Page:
“The change in the budget method is related only to how the [NTMWD] calculates the total annual budget based on projected costs for operations and the capital program,” Rummel said in an email. “The case before the PUC is related to the system cost allocation among the cities we serve, which is tied to the water supply contracts. These are two separate issues.”

Water district member cities include the cities of McKinney, Frisco, Plano, Richardson, Allen, Farmersville, Forney, Princeton, Rockwall, Wylie, Royse City, Garland and Mesquite.


MOST RECENT

student writing on paper
Texas Legislature allows parents to opt for students to repeat grade levels or courses

Senate Bill 1697 is effective for the 2021-22 school year.

Candida auris causes invasive infections and can be transmitted in health care settings, a news release from Collin County Health Care Services said. (Courtesy Adobe Stock)
Collin County health officials say yeast infection that killed 4 not public threat 

The county gave no indication that generally healthy individuals should fear infection.

Oni Ramen plans to open a location in Richardson's CityLine development later this year. (Courtesy Adobe Stock)
Oni Ramen coming to Richardson; American-Italian restaurant Sfereco set to open in Lewisville and more DFW-area news

Read the latest business and community news from the Dallas-Fort Worth area, including a new bakery coming to McKinney.

Building.
Plano ISD trustees to consider new district health, safety protocols at Aug. 3 meeting

The draft protocols note face masks are optional for all students, staff and visitors, but states “universal indoor masking is recommended" for everyone, regardless of vaccination status.

Mad for Chicken opened July 23 at 216 W. Virginia St., Ste. 102, in downtown McKinney. (Courtesy Mad for Chicken)
Mad for Chicken opens; work on container homes community begins and more top news from DFW

Read the most popular business and community news from the past week from the Dallas-Fort Worth area.

Food.
Oni Ramen coming soon to CityLine development in Richardson

The restaurant's menu will include a variety of classic and signature ramen options as well as a full bar and handcrafted cocktails.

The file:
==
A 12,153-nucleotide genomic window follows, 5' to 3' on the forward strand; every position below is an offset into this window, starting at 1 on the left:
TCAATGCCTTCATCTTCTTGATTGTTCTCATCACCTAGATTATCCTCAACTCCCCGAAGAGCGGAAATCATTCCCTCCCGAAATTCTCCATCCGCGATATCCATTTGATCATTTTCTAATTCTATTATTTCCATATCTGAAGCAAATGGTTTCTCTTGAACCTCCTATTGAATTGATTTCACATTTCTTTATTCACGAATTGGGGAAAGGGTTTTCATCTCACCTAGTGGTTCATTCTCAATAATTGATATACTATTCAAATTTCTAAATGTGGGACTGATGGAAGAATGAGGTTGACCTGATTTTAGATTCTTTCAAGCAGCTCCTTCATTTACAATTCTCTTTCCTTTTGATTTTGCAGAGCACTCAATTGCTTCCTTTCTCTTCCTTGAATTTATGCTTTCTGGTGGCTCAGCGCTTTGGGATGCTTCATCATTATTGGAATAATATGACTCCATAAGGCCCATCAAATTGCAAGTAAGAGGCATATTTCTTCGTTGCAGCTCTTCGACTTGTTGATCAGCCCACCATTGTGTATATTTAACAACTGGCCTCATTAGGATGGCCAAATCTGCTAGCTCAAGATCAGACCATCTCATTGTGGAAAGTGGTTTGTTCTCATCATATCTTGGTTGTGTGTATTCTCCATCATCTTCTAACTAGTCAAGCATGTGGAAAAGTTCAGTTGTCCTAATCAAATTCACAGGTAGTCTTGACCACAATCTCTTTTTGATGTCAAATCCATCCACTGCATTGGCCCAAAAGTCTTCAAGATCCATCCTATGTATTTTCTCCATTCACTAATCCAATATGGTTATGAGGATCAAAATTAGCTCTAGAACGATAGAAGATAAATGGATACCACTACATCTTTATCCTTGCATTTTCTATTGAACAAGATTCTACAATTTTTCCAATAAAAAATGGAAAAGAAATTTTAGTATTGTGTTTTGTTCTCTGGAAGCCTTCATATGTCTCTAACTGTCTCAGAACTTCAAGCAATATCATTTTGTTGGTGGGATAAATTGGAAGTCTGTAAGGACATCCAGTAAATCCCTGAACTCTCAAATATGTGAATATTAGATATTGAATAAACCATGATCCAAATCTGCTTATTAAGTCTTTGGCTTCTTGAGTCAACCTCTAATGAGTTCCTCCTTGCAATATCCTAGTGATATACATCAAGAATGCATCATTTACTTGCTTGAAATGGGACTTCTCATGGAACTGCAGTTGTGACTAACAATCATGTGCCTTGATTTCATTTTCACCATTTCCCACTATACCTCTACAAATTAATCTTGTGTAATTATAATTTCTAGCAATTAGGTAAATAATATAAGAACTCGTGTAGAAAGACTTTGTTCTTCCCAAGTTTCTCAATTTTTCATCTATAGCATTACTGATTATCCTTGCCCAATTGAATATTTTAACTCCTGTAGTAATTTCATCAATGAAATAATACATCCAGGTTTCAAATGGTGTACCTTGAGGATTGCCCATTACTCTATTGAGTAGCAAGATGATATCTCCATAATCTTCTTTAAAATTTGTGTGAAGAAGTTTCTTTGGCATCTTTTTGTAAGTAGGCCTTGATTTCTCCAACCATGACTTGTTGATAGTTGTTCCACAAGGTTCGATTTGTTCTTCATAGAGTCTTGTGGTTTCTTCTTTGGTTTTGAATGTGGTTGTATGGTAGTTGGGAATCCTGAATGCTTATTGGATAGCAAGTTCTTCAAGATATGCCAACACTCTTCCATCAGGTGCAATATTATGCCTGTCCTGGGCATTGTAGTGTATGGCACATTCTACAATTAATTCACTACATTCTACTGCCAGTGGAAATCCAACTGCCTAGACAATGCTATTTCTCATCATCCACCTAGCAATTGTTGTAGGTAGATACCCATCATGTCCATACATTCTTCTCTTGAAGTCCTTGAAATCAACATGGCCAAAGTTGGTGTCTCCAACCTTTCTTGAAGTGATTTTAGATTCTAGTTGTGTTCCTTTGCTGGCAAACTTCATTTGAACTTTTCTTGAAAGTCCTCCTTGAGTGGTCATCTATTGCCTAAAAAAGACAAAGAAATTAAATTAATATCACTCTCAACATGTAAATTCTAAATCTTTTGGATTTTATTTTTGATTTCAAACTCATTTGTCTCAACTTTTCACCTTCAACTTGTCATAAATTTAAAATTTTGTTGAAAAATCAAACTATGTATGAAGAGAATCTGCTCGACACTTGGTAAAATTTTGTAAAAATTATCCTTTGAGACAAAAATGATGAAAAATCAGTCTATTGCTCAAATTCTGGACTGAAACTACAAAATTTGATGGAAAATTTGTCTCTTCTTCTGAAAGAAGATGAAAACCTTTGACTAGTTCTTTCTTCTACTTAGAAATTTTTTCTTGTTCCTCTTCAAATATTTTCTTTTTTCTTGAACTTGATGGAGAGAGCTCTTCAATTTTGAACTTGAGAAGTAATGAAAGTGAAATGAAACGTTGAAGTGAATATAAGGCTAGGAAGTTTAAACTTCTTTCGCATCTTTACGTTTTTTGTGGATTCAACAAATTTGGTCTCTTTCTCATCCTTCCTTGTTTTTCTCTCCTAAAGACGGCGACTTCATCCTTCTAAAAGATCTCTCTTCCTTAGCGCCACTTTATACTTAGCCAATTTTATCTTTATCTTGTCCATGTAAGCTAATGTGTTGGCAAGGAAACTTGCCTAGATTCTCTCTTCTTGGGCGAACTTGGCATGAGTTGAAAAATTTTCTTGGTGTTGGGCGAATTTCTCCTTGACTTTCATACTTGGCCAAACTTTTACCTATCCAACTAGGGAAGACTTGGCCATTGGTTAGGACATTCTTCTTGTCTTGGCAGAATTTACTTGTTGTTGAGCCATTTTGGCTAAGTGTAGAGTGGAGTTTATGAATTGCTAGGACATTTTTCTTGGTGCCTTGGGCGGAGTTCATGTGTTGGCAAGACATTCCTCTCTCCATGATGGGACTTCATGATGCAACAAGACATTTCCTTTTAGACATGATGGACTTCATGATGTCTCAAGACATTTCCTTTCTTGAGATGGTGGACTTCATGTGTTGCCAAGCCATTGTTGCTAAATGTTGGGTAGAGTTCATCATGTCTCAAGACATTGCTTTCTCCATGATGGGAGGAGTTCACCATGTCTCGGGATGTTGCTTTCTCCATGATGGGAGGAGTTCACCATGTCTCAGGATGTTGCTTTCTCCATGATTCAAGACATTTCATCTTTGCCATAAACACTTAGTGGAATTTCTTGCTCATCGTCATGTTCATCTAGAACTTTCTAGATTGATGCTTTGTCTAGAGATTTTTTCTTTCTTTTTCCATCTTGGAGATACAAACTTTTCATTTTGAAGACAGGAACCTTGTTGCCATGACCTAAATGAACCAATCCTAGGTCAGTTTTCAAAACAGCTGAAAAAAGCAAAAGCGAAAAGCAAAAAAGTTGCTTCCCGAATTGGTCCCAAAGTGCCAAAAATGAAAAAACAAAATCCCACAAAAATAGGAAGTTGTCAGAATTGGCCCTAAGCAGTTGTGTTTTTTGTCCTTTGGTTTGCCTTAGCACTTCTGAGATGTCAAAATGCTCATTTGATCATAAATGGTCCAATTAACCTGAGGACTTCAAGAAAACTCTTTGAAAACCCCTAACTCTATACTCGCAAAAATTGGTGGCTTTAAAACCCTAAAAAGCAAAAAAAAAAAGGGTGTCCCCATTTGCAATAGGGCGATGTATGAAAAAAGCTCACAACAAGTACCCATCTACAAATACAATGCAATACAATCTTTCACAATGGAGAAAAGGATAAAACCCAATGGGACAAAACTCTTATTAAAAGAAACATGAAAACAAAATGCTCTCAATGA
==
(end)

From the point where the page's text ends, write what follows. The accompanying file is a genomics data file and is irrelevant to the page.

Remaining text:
See how COVID-19 impacted Dallas County over the last week. (Community Impact staff)
Tracking COVID-19: Dallas County reports 750 new cases of coronavirus on July 29

More than 52% of Dallas County residents age 12 and older have been fully vaccinated against COVID-19 as of July 29, according to the Texas Department of State Health Services. In Collin County, that number sits at more than 62%.

School supplies will be exempt from the 8.25% sales tax Aug. 6-8. (Courtesy Adobe Stock)
What to know before the statewide tax-free weekend Aug. 6-8

Customers will not have to pay the standard 8.25% sales tax on select clothing, footwear, school supplies and backpacks under $100.

Dutch Bros Coffee opened a new drive-thru location July 26 in Plano. (Courtesy Dutch Bros Coffee)
Dutch Bros Coffee comes to Plano; meat market, butcher shop opens in Richardson and more DFW-area news

Read the latest business and community news from the Dallas-Fort Worth area, including a meat market and butcher shop that offers authentic Middle Eastern-style grilled meats that are halal and locally sourced.

The meat market and butcher shop offers authentic Middle Eastern-style grilled meats. (Courtesy Green Valley Meat Market & Grill)
Green Valley Meat Market & Grill now offering locally sourced halal food in Richardson

The meat market and butcher shop offers authentic Middle Eastern-style grilled meats.

School supplies.
Richardson ISD to host back-to-school events for district families in need

“As we head back to school for in-person learning, these events will connect many of our families with valuable resources in addition to supplies to begin the school year,” RISD Superintendent Jeannie Stone said.

Collin County Health Care Services announced on July 27 the creation of mobile vaccination teams. (Lauren Canterberry/Community Impact Newspaper)
Collin County residents can now request mobile COVID-19 vaccine services

The teams will focus on reaching homebound individuals, long-term care facilities, businesses requesting vaccination for employees and other organizations.